“Was ever life history written in more dainty hieroglyphics?”[6], wondered Bentley, searching for a method to decode the secret language of ice crystals. In his theory, the tiny crystals thus became witnesses of the fundamental physical laws of nature manifesting themselves in miniature:

“Water, being a magnetic substance, and susceptible to polar repulsion, presumably has a tendency to arrange itself thus, in a position between and at right angles to the primary electro-magnetic poles. This alignment of the lines of growth, opposite to the lines of greater magnetic force, would compel the crystals of snow to grow mainly outward in the directions of their equatorial diameters and secondary poles.”[7]

According to Bentley, magnetism and galvanism were responsible for the shape of ice crystals and revealed their independend dynamics in a symmetrical form.

However, in order not to destroy the delicate objects of investigation in the experiment, a particularly complicated handling was required, in which the body of the scientist had to be kept at distance. That is why Bentley used specially developed practices of indirect touch, which even included his own breath. He conveyed the trapped ice crystals to a support plate with a delicate feather and carefully pressed them there so as not to damage them.[8]

He also took advantage of the winter cold that filled his home laboratory – a shed at his parents’ house in wintry Jericho, Vermont.[9] After taking a draft of cold air, he always held his breath and only then continued his experiments.

However, since air that is too cold can also cause snow crystals to evaporate, and since any change in temperature in general influences the formal structure of ice crystals, Bentley had only a time limit of 10 to 300 seconds to photograph them. By holding the glass plate with the snow crystals not with his hands, but with the help of two gripping tongs, he gained some time. But the attempts to exclude not only the circumstances of the investigation, but also the researching subject (i.e. himself) as a distorting influence, were laborious. Initially, the light falling on the plate resulted in photographs of barely identifiable transparent objects on a bright background. Bentley therefore proceeded to cut out his images and to carefully scrape off the gelatin layer around them before then photographing the negatives individually or arranging them to collages on a black background.[10] In doing so, he was guided by the aesthetic ideal of symmetry, which he saw as necessary for the broadly effective communication of his observations.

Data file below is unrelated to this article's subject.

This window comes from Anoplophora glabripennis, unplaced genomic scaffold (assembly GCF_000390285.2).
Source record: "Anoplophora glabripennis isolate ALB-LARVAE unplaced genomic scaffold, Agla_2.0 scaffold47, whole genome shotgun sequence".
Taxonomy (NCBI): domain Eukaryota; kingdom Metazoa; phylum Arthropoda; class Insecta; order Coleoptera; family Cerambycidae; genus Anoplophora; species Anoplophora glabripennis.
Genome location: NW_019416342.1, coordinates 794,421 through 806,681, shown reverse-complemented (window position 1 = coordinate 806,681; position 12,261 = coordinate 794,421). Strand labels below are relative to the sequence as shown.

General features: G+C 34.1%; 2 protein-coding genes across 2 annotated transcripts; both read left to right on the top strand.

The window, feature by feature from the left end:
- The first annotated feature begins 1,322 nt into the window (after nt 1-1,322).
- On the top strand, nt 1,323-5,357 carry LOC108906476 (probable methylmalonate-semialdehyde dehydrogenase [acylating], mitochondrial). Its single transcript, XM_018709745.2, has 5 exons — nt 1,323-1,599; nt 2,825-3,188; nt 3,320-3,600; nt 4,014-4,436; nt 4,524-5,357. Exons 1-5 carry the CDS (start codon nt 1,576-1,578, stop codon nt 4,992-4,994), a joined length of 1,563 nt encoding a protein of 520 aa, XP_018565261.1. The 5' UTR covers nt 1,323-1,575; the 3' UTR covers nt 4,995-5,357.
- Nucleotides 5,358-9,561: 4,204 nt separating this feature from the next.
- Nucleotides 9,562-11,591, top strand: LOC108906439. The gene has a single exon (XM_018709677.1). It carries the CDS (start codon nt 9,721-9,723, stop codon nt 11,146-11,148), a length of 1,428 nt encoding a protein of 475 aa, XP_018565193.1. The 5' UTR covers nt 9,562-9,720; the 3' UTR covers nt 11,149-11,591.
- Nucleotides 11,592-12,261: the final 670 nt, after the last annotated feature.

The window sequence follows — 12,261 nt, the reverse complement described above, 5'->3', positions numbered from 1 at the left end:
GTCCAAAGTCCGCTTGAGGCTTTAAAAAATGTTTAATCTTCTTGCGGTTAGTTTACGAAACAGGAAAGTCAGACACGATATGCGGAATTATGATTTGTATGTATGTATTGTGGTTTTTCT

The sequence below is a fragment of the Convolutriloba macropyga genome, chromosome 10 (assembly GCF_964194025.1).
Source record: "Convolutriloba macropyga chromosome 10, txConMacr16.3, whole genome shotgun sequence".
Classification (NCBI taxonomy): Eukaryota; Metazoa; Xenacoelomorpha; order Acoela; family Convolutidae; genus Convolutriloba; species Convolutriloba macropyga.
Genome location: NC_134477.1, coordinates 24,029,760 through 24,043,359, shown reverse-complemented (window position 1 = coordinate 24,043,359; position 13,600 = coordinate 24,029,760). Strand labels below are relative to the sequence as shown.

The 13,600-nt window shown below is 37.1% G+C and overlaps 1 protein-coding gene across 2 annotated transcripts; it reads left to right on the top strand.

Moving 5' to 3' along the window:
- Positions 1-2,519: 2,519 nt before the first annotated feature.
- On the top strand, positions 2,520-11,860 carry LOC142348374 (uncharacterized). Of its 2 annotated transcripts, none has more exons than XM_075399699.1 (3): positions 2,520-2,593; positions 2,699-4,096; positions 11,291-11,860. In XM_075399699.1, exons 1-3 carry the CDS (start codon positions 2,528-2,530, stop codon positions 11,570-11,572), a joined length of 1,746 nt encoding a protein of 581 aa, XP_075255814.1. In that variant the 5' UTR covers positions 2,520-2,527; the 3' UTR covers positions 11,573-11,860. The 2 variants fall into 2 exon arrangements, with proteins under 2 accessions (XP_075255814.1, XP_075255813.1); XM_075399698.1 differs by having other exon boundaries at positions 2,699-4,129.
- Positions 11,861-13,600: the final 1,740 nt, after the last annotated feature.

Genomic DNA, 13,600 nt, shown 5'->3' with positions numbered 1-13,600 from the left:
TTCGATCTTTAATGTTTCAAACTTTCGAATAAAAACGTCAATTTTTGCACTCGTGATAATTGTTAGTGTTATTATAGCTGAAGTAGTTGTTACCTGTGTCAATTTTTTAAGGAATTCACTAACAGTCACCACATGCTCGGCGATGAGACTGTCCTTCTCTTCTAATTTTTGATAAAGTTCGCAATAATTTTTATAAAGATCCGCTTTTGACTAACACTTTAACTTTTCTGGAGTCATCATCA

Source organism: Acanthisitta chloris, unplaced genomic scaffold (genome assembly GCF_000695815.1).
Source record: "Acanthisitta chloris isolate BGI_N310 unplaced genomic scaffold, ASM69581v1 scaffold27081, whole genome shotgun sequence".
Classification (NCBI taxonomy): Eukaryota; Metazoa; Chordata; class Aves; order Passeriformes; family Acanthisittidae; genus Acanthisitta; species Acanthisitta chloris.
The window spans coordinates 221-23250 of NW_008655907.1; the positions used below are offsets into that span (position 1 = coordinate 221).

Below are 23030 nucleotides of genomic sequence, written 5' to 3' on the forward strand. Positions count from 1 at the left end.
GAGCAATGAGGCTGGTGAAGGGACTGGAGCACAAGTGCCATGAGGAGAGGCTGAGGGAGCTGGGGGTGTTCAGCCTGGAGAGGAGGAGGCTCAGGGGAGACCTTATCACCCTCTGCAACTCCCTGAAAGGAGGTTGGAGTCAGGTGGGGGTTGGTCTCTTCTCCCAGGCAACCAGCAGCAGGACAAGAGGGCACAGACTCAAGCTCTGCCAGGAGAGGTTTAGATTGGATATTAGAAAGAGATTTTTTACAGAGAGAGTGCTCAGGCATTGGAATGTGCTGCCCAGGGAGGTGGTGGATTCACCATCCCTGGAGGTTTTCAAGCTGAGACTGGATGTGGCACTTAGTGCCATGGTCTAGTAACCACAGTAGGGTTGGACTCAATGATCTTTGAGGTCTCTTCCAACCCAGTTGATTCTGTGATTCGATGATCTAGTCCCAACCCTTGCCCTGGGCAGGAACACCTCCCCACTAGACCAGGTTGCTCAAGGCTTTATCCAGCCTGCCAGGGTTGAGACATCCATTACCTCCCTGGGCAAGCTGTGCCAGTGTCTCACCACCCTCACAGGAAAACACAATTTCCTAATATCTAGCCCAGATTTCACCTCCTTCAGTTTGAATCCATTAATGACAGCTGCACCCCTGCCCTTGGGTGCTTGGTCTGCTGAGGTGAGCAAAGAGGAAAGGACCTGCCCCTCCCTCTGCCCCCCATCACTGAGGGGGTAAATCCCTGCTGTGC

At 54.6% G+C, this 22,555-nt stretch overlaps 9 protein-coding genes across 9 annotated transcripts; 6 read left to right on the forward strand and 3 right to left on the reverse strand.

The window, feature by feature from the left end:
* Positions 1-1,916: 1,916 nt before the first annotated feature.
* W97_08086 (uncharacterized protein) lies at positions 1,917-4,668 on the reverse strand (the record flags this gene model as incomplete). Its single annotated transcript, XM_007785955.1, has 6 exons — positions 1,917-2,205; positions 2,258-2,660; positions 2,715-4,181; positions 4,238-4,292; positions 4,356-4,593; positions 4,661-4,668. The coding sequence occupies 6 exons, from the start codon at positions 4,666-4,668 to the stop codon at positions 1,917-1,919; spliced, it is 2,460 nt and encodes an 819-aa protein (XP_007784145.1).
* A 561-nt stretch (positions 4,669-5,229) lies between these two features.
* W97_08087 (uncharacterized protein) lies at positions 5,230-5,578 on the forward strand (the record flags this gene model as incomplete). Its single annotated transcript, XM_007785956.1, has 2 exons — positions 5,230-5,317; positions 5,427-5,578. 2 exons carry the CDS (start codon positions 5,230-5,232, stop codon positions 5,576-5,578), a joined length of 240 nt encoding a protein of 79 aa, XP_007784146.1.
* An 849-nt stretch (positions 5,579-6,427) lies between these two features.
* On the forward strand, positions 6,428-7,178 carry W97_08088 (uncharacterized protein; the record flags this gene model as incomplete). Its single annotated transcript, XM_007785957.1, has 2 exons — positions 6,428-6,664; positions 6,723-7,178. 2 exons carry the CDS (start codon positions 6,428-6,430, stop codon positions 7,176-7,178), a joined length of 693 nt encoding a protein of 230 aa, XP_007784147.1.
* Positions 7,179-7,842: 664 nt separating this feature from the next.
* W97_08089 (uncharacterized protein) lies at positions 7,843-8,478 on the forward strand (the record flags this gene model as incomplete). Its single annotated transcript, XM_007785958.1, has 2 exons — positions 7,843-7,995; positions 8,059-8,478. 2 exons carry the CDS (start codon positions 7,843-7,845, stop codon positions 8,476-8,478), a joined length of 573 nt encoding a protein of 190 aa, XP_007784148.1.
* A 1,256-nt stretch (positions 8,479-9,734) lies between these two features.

Ideal Science? Aesthetic Communication for the Evocation of Evidence

A recurring motif in Bentley’s weather observations is his admiration of natural wonders, which sometimes even took on religious overtones.[11] Bentley succeeded in taking the first photomicrograph of an ice crystal on 15 January 1885, and since then (because of its uniqueness and symmetrical shape) considered it a secret language of nature and a bridge between heaven and earth. Therefore, in the years from 1898 to 1904, he also studied related phenomena, such as rain and dew or frost and weather glow. Bentley regularly published his research results in popular and scientific journals such as Montly Weather Review, Country Life, National Geographic, Popular Mechanics, and The New York Times Magazine.[12] Scientific circles, however, remained reserved.

Bentley therefore began to include his photographs as lantern slides in his lectures and also sent them to archives, universities, and museums until the 1920s. [13] As the New York Times reported on 27 January 1890, demonstrations with the Magic Lantern were generally popular among amateur photographers at the turn of the century.[14] Bentley used the aesthetic appeal of about 4500 glass plates to attract non-expert audiences in particular to his presentations.

From today’s perspective, especially Bentley’s work in exhibition contexts appears unusual. In 1901, he showed his ice crystals at the Pan-American Exhibition in Buffalo (NY), which gave him an enormous boost in popularity.[15] Perhaps to offset the vanishing size of his objects of study, or perhaps to illustrate his understanding of ice crystals as entities assembled according to internal principles, Bentley created an impressive collage of 125 crystals that measured about 152 cm in diameter.[16]